Auto-log commands

alias m='screen -S $$ -m script'
A quick alias I use right before logging into a server so that I have a log of the transactions as well as the ability to re-connect from another computer. Useful for when your boss says "what commands did you run again on that server?" and you had already closed the terminal ;) I wrapped it in a script now, with more features, but this is the heart of it. Never leave home without it.

1
2015-10-01 18:07:18

1 Alternatives + Submit Alt

  • A wrapper around ssh to automatically provide logging and session handling. This function runs ssh, which runs screen, which runs script. . The logs and the screen session are stored on the server. This means you can leave a session running and re-attach to it later, or from another machine. . . Requirements: * Log sessions on a remote server * Transparent - nothing extra to type * No installation - nothing to copy to the server beforehand . Features: * Function wrapper delegating to ssh - so nothing to remember - uses .ssh/config as expected - passes your command line option to ssh * Self-contained: no scripts to install on the server * Uses screen(1), so is: - detachable - re-attachable - shareable * Records session using script(1) * Configurable log file location, which may contain variables or whitespace L="$HOME" # local variable L="\$HOME" # server variable L="some space" . Limitations: * Log dir/file may not contain '~' (which would require eval on the server) . . The sessions are named by the local user connecting to the server. Therefore if you detach and re-run the same command you will reconnect to your original session. If you want to connect/share another's session simply run: USER=bob ssh root@server . The command above is stripped down to an absolute minimum. A fully expanded and annotated version is available as a Gist (git pastebin): https://gist.github.com/flatcap/3c42326abeb1197ee714 . If you want to add timing info to script, change the command to: ssh(){ L="\$HOME/logs/$(date +%F_%H:%M)-$USER";/usr/bin/ssh -t "$@" "mkdir -p \"${L%/*}\";screen -xRRS $USER script --timing=\"$L-timing\" -f \"$L\"";} Show Sample Output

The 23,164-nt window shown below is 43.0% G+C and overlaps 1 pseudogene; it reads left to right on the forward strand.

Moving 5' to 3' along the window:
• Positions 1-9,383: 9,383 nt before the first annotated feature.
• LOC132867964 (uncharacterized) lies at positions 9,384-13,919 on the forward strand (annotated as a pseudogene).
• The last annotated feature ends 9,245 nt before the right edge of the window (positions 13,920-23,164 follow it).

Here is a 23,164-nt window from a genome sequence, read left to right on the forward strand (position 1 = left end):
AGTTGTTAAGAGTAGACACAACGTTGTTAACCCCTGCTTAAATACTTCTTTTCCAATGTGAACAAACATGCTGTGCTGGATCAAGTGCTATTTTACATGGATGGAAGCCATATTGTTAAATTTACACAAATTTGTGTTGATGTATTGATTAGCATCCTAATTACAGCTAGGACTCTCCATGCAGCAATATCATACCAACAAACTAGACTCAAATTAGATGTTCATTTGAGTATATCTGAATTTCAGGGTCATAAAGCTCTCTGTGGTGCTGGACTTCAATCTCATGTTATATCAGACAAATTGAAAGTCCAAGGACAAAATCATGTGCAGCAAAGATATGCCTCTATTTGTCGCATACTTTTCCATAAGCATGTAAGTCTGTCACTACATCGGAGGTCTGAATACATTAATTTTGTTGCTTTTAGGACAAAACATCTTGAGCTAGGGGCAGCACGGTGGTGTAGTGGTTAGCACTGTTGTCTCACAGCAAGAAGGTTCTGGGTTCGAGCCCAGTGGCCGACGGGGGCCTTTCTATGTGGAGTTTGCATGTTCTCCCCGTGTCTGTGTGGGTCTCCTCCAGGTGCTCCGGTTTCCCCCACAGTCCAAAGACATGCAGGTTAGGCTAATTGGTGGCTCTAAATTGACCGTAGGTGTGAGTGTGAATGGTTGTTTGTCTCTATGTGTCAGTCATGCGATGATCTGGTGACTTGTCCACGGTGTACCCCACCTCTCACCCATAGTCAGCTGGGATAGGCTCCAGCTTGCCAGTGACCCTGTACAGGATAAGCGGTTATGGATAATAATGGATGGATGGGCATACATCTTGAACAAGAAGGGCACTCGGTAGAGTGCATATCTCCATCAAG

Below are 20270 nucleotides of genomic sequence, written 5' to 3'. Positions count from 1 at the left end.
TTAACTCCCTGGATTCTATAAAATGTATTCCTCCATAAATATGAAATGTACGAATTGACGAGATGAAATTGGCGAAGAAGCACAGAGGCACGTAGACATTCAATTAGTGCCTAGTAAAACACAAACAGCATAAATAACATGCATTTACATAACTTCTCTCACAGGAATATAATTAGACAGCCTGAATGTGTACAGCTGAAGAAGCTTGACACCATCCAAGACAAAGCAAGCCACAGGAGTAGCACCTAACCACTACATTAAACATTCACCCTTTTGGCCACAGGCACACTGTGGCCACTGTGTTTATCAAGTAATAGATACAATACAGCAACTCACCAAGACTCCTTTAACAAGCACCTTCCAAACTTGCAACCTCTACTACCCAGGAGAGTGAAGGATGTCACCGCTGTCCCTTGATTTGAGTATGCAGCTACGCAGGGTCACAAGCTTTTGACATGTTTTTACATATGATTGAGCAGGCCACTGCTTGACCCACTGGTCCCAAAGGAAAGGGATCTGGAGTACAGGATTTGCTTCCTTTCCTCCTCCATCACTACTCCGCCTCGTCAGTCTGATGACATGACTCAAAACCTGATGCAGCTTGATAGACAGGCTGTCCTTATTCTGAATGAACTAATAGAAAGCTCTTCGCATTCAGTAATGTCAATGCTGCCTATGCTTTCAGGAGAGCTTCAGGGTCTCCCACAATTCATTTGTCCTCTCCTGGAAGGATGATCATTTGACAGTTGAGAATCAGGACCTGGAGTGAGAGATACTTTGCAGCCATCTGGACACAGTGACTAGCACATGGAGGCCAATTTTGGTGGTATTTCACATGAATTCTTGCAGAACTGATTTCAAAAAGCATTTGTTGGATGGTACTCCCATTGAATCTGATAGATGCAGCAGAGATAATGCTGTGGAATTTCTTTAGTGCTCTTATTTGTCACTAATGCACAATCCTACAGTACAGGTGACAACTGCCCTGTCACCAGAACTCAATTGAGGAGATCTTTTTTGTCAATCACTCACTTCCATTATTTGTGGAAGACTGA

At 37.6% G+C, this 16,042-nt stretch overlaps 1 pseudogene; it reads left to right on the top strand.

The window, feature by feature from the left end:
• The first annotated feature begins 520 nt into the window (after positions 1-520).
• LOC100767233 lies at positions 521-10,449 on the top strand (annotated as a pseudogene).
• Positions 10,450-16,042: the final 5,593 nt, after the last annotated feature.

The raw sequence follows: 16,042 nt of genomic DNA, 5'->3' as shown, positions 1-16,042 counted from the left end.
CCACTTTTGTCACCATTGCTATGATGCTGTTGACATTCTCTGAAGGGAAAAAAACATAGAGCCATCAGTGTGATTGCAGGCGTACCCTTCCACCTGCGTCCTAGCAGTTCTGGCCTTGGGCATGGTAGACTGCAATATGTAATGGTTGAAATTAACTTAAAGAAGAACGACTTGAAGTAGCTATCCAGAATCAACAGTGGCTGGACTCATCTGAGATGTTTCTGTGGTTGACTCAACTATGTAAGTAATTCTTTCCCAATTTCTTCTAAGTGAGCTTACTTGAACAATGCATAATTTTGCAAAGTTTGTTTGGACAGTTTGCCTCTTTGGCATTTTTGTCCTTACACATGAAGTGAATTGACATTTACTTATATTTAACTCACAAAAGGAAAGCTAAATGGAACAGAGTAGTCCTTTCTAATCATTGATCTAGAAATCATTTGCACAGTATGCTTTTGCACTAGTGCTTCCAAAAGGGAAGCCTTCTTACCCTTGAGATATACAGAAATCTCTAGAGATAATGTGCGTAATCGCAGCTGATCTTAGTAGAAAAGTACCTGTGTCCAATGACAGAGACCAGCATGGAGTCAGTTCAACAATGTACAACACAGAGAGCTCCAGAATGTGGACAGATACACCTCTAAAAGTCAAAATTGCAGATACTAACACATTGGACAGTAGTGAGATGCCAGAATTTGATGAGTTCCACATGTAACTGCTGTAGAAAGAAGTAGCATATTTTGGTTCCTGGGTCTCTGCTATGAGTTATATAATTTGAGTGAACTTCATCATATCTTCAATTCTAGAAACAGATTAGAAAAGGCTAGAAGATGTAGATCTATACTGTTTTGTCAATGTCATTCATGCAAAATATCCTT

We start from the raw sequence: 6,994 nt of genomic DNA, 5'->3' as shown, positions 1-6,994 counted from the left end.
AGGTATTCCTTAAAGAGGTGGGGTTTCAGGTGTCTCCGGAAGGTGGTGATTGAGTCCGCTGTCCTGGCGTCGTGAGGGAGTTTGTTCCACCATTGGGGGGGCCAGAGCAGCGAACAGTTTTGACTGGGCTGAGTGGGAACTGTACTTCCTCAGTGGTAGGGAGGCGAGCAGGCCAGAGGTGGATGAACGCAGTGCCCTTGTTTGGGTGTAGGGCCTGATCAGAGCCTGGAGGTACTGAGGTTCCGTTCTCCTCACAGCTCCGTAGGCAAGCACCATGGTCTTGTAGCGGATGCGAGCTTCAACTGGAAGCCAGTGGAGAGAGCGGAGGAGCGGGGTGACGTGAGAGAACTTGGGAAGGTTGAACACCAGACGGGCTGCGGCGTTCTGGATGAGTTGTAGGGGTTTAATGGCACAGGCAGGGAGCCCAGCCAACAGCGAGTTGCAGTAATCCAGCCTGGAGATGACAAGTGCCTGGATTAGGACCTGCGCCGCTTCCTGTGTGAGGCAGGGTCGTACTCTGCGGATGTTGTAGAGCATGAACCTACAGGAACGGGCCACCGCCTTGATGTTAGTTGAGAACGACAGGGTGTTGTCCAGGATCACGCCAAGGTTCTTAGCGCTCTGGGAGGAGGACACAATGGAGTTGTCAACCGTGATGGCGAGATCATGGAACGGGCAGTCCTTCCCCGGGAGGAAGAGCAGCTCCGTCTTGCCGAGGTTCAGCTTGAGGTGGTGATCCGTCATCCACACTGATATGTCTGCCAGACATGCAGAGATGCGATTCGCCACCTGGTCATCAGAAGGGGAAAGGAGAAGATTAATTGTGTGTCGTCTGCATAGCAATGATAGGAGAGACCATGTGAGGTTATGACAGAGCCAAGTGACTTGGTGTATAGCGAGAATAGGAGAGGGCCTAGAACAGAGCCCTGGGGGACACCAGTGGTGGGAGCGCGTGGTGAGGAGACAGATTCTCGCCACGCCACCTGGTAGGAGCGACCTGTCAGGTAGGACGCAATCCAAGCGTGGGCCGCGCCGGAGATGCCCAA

3
    ssh(){ L="\$HOME/logs/$(date +%F_%H:%M)-$USER";/usr/bin/ssh -t "$@" "mkdir -p \"${L%/*}\";screen -xRRS $USER script -f \"$L\"";}
    flatcap · 2015-10-14 13:14:29 1

What Others Think

This is an excellent idea. . The only thing I'm fond of adding to the script invocation (when I invoke it) is --timing. Because without timing you completely destroy any chance of getting useful output for interactive apps (say vim). . In fact, I'm fond of using this: #!/bin/bash N=~/.typescript.$(date +%s).$$.$RANDOM.$RANDOM exec /usr/bin/script --timing=$N.t -q -a -f $N -c "/usr/bin/env -u SHLVL /bin/bash -l" as a forced command on a certain ssh keys because that allows to auto-log of all commands with timing info. The only thing missing then are dimensions of terminal -- to get an exact replay info.
wejn · 138 weeks and 2 days ago

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Any thoughts on this command? Does it work on your machine? Can you do the same thing with only 14 characters?

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